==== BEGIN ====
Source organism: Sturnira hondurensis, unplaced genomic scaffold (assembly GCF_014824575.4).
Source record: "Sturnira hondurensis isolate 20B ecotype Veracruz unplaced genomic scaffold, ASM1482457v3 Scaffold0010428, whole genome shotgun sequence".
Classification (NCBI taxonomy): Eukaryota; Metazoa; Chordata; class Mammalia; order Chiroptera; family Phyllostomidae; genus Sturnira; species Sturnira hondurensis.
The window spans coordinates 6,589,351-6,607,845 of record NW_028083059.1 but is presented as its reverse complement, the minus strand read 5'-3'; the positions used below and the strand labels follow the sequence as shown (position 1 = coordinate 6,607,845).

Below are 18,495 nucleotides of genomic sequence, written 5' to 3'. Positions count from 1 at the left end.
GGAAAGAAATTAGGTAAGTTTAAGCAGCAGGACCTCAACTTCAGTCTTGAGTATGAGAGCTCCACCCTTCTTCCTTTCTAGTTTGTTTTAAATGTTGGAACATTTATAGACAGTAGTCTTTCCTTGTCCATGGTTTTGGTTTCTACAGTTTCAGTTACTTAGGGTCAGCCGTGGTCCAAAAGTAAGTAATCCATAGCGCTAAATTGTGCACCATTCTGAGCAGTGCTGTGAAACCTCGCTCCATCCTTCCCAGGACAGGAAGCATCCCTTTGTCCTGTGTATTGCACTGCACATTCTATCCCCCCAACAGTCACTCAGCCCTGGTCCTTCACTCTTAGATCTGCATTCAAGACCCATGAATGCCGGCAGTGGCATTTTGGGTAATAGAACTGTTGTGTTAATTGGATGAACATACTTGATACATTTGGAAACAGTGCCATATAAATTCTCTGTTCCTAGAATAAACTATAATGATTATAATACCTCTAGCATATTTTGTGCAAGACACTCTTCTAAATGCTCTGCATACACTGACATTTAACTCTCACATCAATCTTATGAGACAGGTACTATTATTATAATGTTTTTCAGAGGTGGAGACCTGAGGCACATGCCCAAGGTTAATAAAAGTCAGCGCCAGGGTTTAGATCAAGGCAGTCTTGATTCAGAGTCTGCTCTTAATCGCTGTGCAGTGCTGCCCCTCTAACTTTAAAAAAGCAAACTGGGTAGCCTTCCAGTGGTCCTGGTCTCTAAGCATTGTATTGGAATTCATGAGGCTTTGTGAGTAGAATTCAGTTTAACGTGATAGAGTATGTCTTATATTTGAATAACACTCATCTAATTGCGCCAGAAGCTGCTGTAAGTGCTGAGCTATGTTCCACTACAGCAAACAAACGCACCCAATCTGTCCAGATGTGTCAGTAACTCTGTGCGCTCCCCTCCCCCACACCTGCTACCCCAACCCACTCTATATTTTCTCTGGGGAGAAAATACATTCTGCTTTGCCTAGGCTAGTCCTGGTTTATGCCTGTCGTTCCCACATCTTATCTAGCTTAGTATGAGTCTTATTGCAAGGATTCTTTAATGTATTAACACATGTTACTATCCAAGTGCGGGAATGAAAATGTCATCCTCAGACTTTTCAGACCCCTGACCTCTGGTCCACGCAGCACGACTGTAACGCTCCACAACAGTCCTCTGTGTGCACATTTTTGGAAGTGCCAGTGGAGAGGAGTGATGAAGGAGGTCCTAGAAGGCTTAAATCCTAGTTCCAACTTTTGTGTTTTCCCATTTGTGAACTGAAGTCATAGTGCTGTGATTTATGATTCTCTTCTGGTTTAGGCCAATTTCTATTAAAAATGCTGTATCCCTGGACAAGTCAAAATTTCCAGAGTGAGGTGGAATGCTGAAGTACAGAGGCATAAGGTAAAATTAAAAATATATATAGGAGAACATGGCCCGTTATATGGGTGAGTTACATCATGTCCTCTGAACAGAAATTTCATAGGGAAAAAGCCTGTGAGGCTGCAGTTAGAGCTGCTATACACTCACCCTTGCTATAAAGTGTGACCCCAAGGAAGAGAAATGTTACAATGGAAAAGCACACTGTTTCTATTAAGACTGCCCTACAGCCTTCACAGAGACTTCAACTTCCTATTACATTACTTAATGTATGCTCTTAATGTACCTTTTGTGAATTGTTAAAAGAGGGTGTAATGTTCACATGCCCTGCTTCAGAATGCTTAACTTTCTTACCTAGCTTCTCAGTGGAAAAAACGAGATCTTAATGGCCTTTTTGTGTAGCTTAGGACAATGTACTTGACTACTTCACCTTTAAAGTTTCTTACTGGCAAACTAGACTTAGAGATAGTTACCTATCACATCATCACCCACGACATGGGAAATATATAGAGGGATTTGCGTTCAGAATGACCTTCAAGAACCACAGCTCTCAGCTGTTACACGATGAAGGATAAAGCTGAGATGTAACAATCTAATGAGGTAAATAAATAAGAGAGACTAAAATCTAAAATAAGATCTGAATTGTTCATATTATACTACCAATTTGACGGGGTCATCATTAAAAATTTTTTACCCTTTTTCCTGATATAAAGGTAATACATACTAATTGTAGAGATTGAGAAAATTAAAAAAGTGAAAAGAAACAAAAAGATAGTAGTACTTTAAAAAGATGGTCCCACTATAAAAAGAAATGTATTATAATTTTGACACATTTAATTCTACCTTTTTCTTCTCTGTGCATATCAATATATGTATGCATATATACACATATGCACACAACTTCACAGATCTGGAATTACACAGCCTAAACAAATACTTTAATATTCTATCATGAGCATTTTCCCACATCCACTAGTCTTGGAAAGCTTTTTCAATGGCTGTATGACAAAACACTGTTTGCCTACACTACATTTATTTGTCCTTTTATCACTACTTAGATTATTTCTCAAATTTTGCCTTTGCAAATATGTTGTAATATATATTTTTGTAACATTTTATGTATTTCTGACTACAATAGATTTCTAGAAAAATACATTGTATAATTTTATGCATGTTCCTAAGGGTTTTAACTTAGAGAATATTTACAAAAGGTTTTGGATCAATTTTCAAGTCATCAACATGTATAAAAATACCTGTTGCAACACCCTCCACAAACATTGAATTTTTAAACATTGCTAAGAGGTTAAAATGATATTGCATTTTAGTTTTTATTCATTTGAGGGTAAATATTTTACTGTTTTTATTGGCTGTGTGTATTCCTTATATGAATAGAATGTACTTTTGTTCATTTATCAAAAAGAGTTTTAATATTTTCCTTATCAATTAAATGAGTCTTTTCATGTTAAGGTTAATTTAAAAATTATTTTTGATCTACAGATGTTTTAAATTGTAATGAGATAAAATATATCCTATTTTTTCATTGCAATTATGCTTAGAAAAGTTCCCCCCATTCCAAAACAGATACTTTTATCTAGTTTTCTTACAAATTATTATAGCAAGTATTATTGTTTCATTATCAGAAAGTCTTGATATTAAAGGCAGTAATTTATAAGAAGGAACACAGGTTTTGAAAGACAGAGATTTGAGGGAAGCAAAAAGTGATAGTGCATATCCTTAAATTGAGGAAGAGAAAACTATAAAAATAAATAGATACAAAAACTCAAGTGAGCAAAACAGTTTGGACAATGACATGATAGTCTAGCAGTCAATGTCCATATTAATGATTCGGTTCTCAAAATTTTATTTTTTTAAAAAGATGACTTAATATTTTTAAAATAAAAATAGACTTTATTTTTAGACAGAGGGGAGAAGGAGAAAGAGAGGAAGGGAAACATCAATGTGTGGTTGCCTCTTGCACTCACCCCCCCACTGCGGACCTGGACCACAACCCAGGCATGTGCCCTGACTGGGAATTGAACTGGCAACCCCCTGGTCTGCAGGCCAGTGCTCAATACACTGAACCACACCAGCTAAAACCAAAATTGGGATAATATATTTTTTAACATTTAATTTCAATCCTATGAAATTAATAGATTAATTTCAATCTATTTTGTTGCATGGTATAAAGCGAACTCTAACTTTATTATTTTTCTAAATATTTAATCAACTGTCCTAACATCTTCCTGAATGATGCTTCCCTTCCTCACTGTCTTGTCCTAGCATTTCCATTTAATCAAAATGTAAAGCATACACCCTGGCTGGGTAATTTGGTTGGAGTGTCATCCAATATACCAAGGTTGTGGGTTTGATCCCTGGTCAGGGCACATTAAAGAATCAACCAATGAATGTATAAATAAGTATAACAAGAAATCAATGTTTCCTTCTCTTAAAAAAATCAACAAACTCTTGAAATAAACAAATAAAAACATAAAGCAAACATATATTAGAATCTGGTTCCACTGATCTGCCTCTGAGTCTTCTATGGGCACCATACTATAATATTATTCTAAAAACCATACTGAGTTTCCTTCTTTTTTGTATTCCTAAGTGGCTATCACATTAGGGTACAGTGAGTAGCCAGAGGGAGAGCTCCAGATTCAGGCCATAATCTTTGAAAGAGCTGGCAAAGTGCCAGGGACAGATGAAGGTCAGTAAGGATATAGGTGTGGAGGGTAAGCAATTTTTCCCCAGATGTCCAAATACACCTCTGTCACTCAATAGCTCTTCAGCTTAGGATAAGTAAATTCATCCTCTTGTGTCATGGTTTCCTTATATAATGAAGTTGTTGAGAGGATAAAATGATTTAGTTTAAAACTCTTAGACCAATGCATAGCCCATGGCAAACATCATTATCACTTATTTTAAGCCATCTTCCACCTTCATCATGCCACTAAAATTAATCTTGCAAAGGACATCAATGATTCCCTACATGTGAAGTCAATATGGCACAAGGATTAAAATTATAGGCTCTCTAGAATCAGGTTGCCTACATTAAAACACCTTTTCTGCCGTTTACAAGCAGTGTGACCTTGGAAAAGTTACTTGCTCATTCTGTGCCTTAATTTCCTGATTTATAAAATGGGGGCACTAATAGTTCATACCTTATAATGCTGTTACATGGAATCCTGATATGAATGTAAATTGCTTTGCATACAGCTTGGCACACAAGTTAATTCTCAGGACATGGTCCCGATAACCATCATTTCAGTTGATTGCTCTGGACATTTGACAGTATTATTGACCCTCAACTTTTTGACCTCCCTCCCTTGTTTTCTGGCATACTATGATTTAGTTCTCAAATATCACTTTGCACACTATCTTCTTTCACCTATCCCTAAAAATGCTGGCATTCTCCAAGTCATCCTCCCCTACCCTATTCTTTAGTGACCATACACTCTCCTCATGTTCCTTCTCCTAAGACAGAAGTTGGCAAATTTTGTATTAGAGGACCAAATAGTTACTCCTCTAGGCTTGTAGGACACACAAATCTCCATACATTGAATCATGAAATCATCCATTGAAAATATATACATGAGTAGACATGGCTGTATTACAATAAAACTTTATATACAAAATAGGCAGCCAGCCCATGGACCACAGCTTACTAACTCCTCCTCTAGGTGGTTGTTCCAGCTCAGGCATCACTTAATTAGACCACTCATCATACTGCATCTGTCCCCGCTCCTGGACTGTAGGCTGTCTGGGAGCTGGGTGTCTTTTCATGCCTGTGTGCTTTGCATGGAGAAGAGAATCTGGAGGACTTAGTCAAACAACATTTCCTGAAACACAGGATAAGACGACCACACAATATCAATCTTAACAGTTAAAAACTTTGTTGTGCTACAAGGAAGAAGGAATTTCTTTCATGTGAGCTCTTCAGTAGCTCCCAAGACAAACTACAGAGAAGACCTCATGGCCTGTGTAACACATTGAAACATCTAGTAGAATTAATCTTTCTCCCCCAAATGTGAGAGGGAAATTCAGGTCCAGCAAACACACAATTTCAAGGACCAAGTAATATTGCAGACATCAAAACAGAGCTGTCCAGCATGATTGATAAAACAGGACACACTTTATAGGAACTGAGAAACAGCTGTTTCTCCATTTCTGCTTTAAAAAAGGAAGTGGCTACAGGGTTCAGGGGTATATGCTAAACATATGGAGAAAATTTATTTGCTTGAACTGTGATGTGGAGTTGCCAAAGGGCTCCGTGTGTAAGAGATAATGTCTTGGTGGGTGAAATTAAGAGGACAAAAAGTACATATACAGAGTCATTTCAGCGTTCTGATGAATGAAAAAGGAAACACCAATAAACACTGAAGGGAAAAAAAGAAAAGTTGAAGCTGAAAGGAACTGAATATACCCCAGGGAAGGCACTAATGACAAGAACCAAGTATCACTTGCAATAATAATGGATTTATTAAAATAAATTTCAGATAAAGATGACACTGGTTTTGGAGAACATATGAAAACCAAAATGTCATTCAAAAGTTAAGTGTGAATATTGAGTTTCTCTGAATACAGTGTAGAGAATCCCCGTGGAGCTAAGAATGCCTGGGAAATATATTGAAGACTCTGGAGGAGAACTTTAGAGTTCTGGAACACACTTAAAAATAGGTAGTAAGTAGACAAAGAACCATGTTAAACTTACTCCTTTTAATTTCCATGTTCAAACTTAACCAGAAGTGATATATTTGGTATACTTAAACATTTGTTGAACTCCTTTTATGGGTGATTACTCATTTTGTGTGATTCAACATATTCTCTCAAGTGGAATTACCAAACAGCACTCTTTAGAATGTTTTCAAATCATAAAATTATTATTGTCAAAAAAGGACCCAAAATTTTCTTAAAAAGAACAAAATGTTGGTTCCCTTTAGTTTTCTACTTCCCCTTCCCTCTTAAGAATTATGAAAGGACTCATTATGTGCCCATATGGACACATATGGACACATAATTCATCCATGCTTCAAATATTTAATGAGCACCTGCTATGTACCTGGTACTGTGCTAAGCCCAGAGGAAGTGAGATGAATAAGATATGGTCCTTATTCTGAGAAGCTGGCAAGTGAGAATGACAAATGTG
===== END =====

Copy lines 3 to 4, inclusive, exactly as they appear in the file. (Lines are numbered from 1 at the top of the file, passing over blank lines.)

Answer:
Classification (NCBI taxonomy): Eukaryota; Metazoa; Chordata; class Mammalia; order Chiroptera; family Phyllostomidae; genus Sturnira; species Sturnira hondurensis.
The window spans coordinates 6,589,351-6,607,845 of record NW_028083059.1 but is presented as its reverse complement, the minus strand read 5'-3'; the positions used below and the strand labels follow the sequence as shown (position 1 = coordinate 6,607,845).